Q: Does anyone know the history of last names? I was talking with someone and I said that Leonardo deVinci actually means Leonardo from Vinci and deVinci wasn't really a "last name" and that they were not used until later to track family lines. Any info? -- Tom
A: In many ways you are correct. Prior to about the 1200s, surnames were not in use. European surnames began to be adopted in Europe in the 13th and 14th century. In many ways surnames are a modern contrivance, assuming that you consider the last 700 or so years to be modern. However, it was the Romans who established family names or cognomina even though they did not catch on during the Roman occupation of England.
Surnames take their origins from many different methods. There are patronymics, clan names, locality names, and names taken from occupations. Even names that appear not to have any connection may in fact, due to different languages, be the same name.
Surnames take their origins from many different methods.
Patronymics is the method where an individual's last name identifies them as the son or daughter of a given individual. One of the benefits to this is that you already know the first name for the father you are searching for. However, many people find the constant changing of the surname to be hard to follow. Patronymics are often thought to be limited to Scandinavia, where you will see son or datter at the end of a surname. However, patronymics can be found in many other cultures as well, including the Jewish, Irish, French and Welsh.
Some people find it difficult to research family lines that use patronymics. It certainly is different and does take some getting used to. And positive results in this type of research depends largely on the record availability in the area as well as the record familiarity by the researcher.
The clan and sept names of Ireland and Scotland were a predecessor to the surnames. It was not surprising to see some of the members of these clans taking the name of the clan as their surname. And in some instances patronymics would evolve out of these clan names.
Of course do not assume that all Scottish or Irish surnames can be traced back to clan names. Some of them are true patronymics.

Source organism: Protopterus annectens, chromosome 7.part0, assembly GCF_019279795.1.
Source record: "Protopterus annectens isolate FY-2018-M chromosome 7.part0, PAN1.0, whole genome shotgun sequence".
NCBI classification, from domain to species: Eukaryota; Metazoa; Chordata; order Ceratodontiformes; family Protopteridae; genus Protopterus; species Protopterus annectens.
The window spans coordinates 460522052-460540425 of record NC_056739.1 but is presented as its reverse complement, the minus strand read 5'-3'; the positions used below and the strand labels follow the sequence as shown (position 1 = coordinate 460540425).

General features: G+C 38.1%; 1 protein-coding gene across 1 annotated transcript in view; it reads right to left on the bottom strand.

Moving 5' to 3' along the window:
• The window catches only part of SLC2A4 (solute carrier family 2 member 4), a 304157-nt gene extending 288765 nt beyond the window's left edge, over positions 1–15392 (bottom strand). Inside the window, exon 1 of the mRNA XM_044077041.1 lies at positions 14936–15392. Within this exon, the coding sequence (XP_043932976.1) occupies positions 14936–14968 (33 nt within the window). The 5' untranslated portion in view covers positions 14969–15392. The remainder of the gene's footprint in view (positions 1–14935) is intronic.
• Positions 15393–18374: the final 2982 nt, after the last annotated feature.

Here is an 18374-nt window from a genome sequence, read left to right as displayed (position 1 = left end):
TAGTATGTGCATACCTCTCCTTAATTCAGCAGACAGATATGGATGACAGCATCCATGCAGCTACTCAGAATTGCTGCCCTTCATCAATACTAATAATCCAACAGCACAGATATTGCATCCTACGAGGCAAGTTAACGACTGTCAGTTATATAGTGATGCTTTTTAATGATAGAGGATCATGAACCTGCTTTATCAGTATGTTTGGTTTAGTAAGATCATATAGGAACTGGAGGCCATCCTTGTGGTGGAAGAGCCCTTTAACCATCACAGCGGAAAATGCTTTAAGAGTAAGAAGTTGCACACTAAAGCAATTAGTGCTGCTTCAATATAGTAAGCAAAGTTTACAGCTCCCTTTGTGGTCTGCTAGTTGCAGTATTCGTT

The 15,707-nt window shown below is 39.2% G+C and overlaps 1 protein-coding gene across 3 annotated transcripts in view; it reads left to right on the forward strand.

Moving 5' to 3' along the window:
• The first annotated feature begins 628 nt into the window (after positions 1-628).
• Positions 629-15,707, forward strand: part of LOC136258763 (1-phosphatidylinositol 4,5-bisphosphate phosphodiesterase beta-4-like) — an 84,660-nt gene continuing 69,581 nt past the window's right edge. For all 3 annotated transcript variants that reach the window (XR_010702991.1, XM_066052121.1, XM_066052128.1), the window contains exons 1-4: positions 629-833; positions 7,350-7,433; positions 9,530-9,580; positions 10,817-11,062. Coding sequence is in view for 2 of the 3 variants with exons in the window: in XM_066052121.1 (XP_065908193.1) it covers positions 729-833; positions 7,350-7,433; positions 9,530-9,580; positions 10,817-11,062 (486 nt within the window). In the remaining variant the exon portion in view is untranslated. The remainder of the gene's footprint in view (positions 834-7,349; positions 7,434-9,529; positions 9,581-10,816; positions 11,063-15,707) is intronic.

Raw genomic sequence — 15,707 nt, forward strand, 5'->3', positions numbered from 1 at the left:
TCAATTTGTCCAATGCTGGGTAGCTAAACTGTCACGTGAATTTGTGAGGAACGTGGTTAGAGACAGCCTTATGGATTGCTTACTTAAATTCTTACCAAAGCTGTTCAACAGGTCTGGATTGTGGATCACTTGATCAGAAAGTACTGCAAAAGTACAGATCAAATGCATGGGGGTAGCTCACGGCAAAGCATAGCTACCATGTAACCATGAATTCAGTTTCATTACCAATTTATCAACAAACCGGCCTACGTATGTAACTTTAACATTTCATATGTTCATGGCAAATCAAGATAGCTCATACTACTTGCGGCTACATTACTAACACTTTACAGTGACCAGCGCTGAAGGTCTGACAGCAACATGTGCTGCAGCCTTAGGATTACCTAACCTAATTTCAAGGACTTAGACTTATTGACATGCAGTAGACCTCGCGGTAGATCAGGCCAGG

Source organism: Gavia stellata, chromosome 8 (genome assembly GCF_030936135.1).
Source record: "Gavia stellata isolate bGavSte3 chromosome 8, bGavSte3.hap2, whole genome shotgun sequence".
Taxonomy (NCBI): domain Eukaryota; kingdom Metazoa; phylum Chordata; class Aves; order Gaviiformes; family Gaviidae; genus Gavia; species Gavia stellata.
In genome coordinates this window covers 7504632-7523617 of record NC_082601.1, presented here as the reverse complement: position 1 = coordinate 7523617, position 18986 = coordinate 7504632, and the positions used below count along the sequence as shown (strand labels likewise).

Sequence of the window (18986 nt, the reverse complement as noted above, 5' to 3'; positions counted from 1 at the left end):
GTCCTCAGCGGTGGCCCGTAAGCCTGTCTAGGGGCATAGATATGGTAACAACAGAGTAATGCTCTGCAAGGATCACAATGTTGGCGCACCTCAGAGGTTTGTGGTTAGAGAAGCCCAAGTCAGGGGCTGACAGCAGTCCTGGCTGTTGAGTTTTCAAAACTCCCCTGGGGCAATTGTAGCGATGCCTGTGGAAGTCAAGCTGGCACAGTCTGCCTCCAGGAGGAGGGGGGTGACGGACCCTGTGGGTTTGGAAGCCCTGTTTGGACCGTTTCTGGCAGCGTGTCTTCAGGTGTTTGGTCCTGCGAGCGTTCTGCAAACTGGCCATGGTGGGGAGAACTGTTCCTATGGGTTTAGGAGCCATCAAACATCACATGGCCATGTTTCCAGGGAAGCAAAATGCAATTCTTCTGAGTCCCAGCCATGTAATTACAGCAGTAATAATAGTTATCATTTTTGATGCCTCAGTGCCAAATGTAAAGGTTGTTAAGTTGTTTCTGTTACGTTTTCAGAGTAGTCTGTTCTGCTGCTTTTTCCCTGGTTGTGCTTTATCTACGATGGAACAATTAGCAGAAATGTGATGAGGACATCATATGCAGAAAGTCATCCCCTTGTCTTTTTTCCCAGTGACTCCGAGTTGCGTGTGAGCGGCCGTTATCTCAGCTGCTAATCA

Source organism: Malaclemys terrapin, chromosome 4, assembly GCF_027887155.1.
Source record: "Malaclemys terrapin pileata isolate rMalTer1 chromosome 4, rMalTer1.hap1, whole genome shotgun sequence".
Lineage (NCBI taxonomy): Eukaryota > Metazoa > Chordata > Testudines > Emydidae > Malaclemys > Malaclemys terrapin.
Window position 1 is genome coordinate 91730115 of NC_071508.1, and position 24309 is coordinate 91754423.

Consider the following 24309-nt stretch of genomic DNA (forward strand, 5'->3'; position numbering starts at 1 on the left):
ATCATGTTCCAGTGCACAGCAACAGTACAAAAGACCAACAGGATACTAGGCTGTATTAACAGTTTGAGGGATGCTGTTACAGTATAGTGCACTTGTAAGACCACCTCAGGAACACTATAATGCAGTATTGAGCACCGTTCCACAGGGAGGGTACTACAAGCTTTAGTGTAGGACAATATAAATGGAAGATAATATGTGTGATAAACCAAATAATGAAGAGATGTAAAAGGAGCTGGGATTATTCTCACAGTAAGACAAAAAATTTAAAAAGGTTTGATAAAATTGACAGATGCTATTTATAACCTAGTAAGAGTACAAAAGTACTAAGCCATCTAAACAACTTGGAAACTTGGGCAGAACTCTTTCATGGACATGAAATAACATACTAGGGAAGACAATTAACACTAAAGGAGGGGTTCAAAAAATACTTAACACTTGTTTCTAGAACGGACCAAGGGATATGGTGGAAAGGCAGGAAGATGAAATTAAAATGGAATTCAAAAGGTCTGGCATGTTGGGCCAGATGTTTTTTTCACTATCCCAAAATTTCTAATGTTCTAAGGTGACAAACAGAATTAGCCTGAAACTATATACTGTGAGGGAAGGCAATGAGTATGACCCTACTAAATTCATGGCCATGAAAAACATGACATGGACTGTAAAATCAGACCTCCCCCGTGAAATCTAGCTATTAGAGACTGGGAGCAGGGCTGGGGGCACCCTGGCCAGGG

Many of the surnames were developed from the occupation of the first individual to receive the surname. We know that the first BAKER was a baker of some sort. The first COOPER was a barrel maker. These are simply the English equivalents to these professions. Obviously, there were similar professions in France, Germany and Italy. They also carry similar occupational surnames, even if we do not recognize them as such.
However, when these individuals migrated, it is possible that the names were not recorded exactly and as such the name no longer refers back to that original occupation. And even with English surnames, there are some that we perhaps did not realize referred to occupations as well. Some of these include: Barker (tanner), Clarke (cleric) and Franklin (town official).
Finding Out More
There have been a number of books written on the subject of notes. There are surname dictionaries, that allow you to look up a given surname, and learn its origins and when it was first used and in some cases, where it was first used.
There are dictionaries for surnames from England, Ireland, Germany, and many other countries and ethnic groups. You can find many of these books in your local library. Two excellent ones are:
- Ashley, Leonard R.N. What's in a Name?. Baltimore, Maryland: Genealogical Publishing Company, Inc., 1989.
- Hanks, Patrick and Flavia Hodges. A Dictionary of Surnames. New York: Oxford University Press, 1988.
No one knows for sure when the various countries began using surnames, though it has been determined that in the 11th century people did not use surnames and by the 15th century they did.